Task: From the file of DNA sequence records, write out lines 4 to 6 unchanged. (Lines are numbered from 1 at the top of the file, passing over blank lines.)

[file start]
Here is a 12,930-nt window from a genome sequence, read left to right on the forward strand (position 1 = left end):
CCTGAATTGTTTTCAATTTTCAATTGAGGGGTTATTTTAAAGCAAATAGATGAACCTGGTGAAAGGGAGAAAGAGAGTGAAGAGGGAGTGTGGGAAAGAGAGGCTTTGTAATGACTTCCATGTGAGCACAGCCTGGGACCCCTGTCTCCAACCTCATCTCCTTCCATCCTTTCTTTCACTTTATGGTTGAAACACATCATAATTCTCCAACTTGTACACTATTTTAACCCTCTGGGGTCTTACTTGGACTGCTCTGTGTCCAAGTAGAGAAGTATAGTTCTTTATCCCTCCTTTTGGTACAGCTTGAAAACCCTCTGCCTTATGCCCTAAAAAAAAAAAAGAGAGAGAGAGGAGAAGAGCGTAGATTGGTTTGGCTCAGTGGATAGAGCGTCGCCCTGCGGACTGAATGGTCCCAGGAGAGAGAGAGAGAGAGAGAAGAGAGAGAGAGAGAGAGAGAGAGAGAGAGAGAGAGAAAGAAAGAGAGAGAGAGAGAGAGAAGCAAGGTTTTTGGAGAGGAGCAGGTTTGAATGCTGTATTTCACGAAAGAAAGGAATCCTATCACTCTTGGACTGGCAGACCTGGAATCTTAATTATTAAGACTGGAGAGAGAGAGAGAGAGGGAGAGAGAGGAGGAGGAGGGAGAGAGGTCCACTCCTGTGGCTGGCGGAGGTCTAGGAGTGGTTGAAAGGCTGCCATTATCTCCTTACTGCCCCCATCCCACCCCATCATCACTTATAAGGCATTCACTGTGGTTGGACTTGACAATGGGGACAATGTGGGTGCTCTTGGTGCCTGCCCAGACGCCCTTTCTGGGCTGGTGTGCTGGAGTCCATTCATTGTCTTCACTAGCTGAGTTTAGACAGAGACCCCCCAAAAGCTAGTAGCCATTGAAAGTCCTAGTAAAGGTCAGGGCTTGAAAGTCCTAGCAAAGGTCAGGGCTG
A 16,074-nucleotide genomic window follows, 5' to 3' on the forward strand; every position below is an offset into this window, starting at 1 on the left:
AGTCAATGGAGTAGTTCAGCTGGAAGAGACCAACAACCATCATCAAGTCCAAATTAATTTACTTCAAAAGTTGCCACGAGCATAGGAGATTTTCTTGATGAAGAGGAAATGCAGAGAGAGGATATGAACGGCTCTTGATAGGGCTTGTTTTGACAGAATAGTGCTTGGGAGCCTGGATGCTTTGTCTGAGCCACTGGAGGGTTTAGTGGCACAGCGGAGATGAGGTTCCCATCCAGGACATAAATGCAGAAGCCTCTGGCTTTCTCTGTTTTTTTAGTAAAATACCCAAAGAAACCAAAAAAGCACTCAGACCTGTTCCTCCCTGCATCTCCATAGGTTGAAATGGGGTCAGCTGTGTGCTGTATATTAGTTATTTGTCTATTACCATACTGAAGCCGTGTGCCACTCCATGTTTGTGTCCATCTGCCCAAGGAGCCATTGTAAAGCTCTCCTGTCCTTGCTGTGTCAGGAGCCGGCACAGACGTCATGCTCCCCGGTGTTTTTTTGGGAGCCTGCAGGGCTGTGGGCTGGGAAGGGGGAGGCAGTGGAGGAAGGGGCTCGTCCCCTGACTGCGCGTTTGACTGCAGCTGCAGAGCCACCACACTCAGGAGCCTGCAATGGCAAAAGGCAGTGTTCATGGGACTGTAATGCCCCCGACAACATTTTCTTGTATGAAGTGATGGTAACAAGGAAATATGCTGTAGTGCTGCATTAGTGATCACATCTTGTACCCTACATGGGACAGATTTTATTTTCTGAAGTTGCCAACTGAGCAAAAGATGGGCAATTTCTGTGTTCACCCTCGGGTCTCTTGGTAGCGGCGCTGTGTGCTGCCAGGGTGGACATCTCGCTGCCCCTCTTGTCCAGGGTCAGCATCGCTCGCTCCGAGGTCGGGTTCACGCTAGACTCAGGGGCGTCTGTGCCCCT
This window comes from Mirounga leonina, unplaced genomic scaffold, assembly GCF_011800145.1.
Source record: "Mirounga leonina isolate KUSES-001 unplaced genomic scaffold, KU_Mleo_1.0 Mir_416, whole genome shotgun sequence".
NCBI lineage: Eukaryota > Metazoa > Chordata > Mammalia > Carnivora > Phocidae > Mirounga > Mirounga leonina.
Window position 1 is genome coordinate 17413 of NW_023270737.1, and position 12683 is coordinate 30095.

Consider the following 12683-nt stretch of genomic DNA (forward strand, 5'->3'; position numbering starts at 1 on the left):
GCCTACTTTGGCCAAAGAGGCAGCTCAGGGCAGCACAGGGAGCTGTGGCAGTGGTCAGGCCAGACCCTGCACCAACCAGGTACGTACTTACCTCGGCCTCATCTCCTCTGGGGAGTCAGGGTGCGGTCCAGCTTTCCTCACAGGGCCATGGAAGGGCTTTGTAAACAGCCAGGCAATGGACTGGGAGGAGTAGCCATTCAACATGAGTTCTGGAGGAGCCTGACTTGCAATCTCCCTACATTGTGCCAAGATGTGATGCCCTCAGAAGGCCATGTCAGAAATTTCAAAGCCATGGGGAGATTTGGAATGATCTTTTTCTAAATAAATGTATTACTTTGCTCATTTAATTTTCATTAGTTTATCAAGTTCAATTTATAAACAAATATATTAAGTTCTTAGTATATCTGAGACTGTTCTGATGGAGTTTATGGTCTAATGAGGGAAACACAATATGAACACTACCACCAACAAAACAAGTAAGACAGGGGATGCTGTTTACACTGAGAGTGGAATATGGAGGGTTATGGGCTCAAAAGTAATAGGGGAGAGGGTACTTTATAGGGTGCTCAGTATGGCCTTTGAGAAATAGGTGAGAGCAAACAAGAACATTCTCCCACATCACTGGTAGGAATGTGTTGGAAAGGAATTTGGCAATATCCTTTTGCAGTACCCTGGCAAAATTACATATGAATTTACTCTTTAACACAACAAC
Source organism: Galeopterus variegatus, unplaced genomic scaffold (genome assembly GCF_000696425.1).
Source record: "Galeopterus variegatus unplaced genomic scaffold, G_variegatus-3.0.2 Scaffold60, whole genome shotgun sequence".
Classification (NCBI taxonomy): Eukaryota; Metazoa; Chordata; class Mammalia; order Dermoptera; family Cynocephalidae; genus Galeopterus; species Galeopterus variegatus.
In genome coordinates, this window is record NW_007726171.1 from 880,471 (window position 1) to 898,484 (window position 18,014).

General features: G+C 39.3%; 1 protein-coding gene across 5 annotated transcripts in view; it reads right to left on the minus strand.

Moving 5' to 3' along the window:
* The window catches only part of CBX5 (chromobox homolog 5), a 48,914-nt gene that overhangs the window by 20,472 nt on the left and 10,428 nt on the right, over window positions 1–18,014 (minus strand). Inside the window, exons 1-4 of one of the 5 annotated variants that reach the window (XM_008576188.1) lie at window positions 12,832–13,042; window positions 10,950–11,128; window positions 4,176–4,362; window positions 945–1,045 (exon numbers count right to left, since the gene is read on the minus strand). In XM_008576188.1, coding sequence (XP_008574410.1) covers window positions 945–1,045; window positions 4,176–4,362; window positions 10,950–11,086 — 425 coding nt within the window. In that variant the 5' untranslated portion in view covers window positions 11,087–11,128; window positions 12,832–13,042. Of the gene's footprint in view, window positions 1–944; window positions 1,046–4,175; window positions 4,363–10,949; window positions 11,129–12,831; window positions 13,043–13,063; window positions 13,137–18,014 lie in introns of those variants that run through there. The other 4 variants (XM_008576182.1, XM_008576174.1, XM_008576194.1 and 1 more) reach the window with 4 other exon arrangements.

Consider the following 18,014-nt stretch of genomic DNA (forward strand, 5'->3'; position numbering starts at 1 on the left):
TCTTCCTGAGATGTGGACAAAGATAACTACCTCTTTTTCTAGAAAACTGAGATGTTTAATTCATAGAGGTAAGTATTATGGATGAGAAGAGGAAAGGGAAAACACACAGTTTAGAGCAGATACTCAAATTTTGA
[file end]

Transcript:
AGTCAATGGAGTAGTTCAGCTGGAAGAGACCAACAACCATCATCAAGTCCAAATTAATTTACTTCAAAAGTTGCCACGAGCATAGGAGATTTTCTTGATGAAGAGGAAATGCAGAGAGAGGATATGAACGGCTCTTGATAGGGCTTGTTTTGACAGAATAGTGCTTGGGAGCCTGGATGCTTTGTCTGAGCCACTGGAGGGTTTAGTGGCACAGCGGAGATGAGGTTCCCATCCAGGACATAAATGCAGAAGCCTCTGGCTTTCTCTGTTTTTTTAGTAAAATACCCAAAGAAACCAAAAAAGCACTCAGACCTGTTCCTCCCTGCATCTCCATAGGTTGAAATGGGGTCAGCTGTGTGCTGTATATTAGTTATTTGTCTATTACCATACTGAAGCCGTGTGCCACTCCATGTTTGTGTCCATCTGCCCAAGGAGCCATTGTAAAGCTCTCCTGTCCTTGCTGTGTCAGGAGCCGGCACAGACGTCATGCTCCCCGGTGTTTTTTTGGGAGCCTGCAGGGCTGTGGGCTGGGAAGGGGGAGGCAGTGGAGGAAGGGGCTCGTCCCCTGACTGCGCGTTTGACTGCAGCTGCAGAGCCACCACACTCAGGAGCCTGCAATGGCAAAAGGCAGTGTTCATGGGACTGTAATGCCCCCGACAACATTTTCTTGTATGAAGTGATGGTAACAAGGAAATATGCTGTAGTGCTGCATTAGTGATCACATCTTGTACCCTACATGGGACAGATTTTATTTTCTGAAGTTGCCAACTGAGCAAAAGATGGGCAATTTCTGTGTTCACCCTCGGGTCTCTTGGTAGCGGCGCTGTGTGCTGCCAGGGTGGACATCTCGCTGCCCCTCTTGTCCAGGGTCAGCATCGCTCGCTCCGAGGTCGGGTTCACGCTAGACTCAGGGGCGTCTGTGCCCCT
This window comes from Mirounga leonina, unplaced genomic scaffold, assembly GCF_011800145.1.
Source record: "Mirounga leonina isolate KUSES-001 unplaced genomic scaffold, KU_Mleo_1.0 Mir_416, whole genome shotgun sequence".